Special issues in diagnosing and treating men. In this article, Tom Wooldridge, PsyD, and Ray Lemberg, PhD, note that eating disorders are less common in males than in females but are still significantly common among males. The percentage of male patients is lowest in anorexia nervosa (but still for every 10 female patients there are 3 male anorexia nervosa patients), higher in bulimia nervosa, and most common among binge eating disorder patients.

Eating disorders are not diagnosed correctly in many males because many health care professionals believe eating disorders are restricted to females. In the study that found that 26% of veterans diagnosed with eating disorder were male, it is important to remember that only 98 men were diagnosed with an eating disorder in a cohort of nearly half a million male veterans.3 Many males do not present for treatment because they are embarrassed to have a “female disorder.” A very interesting note in this report is that disordered eating (not necessarily an eating disorder) is increasing in males more rapidly than in females.

The interplay of mood disorders and eating disorders. Blaire Uniacke, MD, and Allegra Broft, MD, describe mood changes with disordered eating. Some of the symptoms of semi-starvation are very similar to symptoms of depression-including insomnia, fatigue, loss of interest in usual activities, low mood, irritability, decreased interest in sexuality, apathy, social withdrawal, and difficulty concentrating.

The study by Keys and colleagues,8 begun during WW II, was designed, in part, to determine how to avoid complications of refeeding among the many starved people during and after the war. They also noted that some of the patients in this study self-mutilated, a behavior frequently seen among eating disorder patients.


Dr Powers is Director of the Center for Eating and Weight Disorders in the department of pediatrics at the Health Sciences Center of University of South Florida in Tampa. She reports no conflicts concerning the subject matter of this Special Report.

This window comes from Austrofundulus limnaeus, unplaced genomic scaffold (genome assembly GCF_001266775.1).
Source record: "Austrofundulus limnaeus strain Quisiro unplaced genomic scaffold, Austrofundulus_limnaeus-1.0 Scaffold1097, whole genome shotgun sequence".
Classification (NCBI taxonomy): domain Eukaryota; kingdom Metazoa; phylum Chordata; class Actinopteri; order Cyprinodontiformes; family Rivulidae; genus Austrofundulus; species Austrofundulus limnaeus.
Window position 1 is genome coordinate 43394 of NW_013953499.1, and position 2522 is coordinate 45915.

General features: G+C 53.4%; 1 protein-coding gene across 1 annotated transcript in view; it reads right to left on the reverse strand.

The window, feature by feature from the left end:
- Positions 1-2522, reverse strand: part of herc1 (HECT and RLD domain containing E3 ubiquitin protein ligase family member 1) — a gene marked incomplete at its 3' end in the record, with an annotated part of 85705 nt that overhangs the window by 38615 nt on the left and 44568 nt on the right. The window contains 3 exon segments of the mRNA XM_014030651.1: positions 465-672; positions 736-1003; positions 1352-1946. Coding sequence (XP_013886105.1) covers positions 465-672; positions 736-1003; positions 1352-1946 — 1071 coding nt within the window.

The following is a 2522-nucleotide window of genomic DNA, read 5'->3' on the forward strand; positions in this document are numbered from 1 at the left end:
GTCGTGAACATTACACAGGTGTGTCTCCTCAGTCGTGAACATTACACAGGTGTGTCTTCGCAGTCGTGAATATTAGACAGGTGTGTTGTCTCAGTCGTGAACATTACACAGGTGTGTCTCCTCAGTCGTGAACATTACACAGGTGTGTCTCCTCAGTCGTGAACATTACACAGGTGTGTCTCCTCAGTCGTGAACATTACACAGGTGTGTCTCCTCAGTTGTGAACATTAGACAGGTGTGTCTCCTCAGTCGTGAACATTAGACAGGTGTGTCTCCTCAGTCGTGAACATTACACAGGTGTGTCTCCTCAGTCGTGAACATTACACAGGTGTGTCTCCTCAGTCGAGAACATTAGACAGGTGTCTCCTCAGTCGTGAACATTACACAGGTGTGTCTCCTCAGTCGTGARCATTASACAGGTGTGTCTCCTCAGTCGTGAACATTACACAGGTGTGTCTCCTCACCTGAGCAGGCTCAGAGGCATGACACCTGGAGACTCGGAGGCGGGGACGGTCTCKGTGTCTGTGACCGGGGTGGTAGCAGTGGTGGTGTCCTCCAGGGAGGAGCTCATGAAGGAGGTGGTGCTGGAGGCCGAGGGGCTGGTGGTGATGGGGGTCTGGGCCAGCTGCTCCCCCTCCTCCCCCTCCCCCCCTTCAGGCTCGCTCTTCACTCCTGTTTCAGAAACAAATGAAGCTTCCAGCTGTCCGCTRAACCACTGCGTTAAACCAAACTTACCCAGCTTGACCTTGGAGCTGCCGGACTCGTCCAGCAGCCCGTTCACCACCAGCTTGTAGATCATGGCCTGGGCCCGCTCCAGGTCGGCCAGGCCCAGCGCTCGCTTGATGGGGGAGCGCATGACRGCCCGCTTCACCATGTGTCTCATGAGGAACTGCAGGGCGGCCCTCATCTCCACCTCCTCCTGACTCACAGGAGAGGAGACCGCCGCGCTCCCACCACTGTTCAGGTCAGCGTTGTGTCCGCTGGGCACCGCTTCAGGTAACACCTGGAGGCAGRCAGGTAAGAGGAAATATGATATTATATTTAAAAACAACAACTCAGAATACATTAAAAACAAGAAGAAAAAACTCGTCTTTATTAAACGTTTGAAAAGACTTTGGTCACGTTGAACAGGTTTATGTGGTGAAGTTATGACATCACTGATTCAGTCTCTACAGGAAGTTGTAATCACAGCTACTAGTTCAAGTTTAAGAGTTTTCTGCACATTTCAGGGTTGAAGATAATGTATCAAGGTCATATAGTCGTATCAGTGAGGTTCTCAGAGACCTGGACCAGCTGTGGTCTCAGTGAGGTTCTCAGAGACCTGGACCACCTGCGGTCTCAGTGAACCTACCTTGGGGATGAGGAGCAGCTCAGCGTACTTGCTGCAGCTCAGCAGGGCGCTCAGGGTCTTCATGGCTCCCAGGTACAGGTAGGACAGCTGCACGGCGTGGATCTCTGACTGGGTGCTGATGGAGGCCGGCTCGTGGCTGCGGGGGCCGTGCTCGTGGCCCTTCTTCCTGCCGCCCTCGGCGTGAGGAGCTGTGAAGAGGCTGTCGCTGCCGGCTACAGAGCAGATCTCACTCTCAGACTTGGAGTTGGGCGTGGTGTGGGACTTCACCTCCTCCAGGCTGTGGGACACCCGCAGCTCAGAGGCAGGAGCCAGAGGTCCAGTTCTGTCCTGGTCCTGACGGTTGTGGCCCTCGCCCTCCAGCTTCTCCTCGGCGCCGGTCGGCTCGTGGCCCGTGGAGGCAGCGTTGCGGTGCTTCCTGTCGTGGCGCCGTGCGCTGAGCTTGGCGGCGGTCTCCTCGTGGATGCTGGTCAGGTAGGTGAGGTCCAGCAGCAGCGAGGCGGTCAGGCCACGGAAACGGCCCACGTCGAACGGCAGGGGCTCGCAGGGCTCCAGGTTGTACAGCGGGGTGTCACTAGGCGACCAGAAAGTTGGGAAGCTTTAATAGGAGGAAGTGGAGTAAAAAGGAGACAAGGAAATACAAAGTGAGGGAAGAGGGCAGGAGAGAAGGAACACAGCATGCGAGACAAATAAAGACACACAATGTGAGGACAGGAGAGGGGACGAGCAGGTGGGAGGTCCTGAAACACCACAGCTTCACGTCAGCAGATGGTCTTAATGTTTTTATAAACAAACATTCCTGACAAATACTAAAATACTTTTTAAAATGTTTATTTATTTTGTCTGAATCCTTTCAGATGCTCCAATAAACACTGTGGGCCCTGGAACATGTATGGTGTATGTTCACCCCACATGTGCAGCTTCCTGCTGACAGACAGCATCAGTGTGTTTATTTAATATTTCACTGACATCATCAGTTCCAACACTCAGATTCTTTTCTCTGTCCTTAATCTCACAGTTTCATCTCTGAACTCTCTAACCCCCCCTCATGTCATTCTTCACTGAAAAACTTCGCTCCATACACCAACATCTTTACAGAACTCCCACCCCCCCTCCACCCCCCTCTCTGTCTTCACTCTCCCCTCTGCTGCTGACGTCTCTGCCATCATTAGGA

1. Appleton KM, Sallis HM, Perry R, et al. Omega-3 fatty acids for depression in adults. Cochrane Database Syst Rev. 2015;11:CD0004692.

2. Malouf R, Grimley Evans J. Folic acid with or without vitamin B12 for the prevention and treatment of healthy elderly and demented people. Cochrane Database Syst Rev. 2008;4:CD004514.

3. Striegel-Moore RH, Garvin V, Dohm FA, Rosenheck RA. Psychiatric comorbidity of eating disorders in men: a national study of hospitalized veterans. Int J Eat Disord. 1999;25:399-404.

4. Stip E, Lungu OV. Salience network and olanzapine in schizophrenia: Implications for treatment in anorexia nervosa. Can J Psychiatry. 2015;60:S35-S39.

5. Reichenberg A. The assessment of neuropsychological functioning in schizophrenia. Dialog Clin Neurosci. 2010;12:383-392.

6. Kjaersdam Telléus G, Jepsen JR, Bentz M, et al. Cognitive profile of children and adolescents with anorexia nervosa. Eur Eat Disorders Rev. 2015;23:34-42.

7. Beekman AT, Schoevers RA. Are psychiatric patients likely to benefit from DSM-5? [Article in Dutch]. Tidschr Psyhiatr. 2014;56:217-221.

8. Keys A, Brožek J, Henschel A, et al. The Biology of Human Starvation. (2 volumes). Minneapolis, MN: University of Minnesota Press; 1950.

Related Videos
brain depression
eating disorder brain
© 2024 MJH Life Sciences

All rights reserved.